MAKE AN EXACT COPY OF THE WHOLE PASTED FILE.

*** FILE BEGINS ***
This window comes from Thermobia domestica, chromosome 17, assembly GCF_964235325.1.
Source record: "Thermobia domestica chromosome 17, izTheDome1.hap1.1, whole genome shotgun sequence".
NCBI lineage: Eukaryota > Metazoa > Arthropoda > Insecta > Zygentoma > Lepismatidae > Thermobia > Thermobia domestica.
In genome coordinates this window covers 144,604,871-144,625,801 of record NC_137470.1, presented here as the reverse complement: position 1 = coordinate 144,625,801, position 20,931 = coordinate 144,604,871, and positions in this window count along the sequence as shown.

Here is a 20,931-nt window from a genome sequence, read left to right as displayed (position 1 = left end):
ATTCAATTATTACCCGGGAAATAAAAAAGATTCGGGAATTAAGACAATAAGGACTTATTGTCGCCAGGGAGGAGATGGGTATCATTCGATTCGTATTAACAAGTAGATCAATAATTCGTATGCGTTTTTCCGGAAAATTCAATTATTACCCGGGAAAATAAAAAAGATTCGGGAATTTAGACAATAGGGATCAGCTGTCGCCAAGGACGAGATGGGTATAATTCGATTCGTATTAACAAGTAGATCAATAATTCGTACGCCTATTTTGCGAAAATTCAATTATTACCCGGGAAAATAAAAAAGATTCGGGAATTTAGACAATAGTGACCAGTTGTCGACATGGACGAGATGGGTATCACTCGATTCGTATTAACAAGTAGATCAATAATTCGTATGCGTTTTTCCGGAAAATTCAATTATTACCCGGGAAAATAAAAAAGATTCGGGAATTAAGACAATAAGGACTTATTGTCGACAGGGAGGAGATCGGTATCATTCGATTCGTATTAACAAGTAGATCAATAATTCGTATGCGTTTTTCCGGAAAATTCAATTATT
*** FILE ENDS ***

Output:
This window comes from Thermobia domestica, chromosome 17, assembly GCF_964235325.1.
Source record: "Thermobia domestica chromosome 17, izTheDome1.hap1.1, whole genome shotgun sequence".
NCBI lineage: Eukaryota > Metazoa > Arthropoda > Insecta > Zygentoma > Lepismatidae > Thermobia > Thermobia domestica.
In genome coordinates this window covers 144,604,871-144,625,801 of record NC_137470.1, presented here as the reverse complement: position 1 = coordinate 144,625,801, position 20,931 = coordinate 144,604,871, and positions in this window count along the sequence as shown.

Here is a 20,931-nt window from a genome sequence, read left to right as displayed (position 1 = left end):
ATTCAATTATTACCCGGGAAATAAAAAAGATTCGGGAATTAAGACAATAAGGACTTATTGTCGCCAGGGAGGAGATGGGTATCATTCGATTCGTATTAACAAGTAGATCAATAATTCGTATGCGTTTTTCCGGAAAATTCAATTATTACCCGGGAAAATAAAAAAGATTCGGGAATTTAGACAATAGGGATCAGCTGTCGCCAAGGACGAGATGGGTATAATTCGATTCGTATTAACAAGTAGATCAATAATTCGTACGCCTATTTTGCGAAAATTCAATTATTACCCGGGAAAATAAAAAAGATTCGGGAATTTAGACAATAGTGACCAGTTGTCGACATGGACGAGATGGGTATCACTCGATTCGTATTAACAAGTAGATCAATAATTCGTATGCGTTTTTCCGGAAAATTCAATTATTACCCGGGAAAATAAAAAAGATTCGGGAATTAAGACAATAAGGACTTATTGTCGACAGGGAGGAGATCGGTATCATTCGATTCGTATTAACAAGTAGATCAATAATTCGTATGCGTTTTTCCGGAAAATTCAATTATT